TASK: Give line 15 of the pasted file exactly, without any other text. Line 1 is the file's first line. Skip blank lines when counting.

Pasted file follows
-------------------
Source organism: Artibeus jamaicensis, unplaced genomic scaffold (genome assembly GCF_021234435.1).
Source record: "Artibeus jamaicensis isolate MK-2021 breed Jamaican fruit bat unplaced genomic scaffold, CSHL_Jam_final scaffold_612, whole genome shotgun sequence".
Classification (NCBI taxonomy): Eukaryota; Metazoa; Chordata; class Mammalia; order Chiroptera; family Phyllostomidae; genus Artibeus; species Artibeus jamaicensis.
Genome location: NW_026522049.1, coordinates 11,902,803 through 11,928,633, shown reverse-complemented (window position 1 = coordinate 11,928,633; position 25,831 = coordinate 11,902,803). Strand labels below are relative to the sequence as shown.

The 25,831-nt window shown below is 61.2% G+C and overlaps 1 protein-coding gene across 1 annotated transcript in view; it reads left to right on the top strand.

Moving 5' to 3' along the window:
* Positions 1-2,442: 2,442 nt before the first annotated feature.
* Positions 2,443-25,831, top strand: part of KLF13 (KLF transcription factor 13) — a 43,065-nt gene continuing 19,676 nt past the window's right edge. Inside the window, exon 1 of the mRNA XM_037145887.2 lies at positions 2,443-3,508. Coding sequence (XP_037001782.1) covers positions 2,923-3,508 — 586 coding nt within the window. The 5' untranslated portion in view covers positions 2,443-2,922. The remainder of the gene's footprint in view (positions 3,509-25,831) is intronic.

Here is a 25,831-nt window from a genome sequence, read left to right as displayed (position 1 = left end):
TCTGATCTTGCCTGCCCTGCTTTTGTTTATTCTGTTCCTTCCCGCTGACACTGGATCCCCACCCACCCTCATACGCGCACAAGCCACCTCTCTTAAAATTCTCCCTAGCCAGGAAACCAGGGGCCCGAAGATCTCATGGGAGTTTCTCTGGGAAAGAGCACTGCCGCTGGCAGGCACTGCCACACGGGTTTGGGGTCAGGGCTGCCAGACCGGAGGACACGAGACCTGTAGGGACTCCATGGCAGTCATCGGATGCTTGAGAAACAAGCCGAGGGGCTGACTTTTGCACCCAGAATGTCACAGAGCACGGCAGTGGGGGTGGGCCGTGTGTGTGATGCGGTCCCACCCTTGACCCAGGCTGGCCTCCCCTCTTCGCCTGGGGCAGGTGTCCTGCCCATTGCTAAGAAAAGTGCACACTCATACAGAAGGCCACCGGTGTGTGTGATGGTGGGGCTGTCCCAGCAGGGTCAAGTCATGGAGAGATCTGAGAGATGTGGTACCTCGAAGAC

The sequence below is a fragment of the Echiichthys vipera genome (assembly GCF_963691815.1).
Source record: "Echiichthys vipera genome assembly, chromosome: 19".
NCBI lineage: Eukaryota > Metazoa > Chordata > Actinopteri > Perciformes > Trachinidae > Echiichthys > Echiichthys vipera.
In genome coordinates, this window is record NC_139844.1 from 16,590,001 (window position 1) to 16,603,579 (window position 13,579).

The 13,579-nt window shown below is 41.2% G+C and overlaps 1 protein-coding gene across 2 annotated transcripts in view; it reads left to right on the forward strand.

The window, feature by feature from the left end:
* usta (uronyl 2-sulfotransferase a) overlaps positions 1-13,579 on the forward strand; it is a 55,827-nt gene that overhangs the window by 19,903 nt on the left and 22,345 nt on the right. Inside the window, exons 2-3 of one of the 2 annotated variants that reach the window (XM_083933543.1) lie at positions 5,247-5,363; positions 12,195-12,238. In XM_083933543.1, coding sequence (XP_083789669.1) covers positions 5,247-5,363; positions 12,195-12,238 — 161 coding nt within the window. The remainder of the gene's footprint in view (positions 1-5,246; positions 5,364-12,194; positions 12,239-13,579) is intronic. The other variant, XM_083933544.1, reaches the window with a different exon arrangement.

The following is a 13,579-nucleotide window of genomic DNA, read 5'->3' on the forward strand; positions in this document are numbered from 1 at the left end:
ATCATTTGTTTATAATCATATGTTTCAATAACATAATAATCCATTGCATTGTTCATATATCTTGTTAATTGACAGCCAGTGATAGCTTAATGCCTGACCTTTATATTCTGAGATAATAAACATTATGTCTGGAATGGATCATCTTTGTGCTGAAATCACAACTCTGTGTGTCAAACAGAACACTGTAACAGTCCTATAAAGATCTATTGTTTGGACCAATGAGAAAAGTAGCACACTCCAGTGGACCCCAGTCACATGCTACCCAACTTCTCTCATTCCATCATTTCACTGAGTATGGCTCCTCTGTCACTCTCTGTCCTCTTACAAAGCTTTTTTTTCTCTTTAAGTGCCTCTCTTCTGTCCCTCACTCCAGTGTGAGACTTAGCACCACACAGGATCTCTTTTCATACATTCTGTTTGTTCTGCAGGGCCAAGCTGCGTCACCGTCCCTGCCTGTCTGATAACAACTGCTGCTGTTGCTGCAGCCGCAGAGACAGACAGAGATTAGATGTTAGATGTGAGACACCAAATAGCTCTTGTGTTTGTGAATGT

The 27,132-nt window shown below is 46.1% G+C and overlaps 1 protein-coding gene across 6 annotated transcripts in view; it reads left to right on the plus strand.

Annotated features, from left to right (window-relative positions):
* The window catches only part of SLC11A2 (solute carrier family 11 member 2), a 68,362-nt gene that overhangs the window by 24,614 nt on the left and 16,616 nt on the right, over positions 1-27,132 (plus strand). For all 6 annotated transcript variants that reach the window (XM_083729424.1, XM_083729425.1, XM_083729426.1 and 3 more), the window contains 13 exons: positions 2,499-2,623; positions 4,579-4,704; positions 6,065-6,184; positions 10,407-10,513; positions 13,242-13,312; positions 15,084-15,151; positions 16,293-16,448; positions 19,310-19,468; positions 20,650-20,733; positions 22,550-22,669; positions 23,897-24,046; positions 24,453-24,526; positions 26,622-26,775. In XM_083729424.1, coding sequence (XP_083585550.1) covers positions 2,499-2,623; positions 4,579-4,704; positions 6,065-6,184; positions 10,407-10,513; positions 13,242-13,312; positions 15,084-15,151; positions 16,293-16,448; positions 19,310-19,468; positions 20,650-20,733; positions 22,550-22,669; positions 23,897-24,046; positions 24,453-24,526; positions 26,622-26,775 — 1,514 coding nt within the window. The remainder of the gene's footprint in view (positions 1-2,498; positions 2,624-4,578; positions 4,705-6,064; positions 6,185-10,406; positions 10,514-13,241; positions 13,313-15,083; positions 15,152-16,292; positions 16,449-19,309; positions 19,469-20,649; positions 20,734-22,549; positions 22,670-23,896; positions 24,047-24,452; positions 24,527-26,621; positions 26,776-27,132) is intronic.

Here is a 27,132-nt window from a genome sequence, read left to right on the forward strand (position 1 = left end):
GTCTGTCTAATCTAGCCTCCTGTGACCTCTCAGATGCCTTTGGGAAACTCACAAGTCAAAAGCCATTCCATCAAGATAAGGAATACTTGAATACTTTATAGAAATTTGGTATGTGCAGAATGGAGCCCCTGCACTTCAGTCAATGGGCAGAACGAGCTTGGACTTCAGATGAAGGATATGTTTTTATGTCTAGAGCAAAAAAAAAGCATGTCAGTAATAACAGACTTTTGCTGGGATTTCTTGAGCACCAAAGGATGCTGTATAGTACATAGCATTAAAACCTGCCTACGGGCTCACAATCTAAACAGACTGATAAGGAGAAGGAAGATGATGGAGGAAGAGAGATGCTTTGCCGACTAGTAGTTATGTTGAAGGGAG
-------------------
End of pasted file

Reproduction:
The 13,579-nt window shown below is 41.2% G+C and overlaps 1 protein-coding gene across 2 annotated transcripts in view; it reads left to right on the forward strand.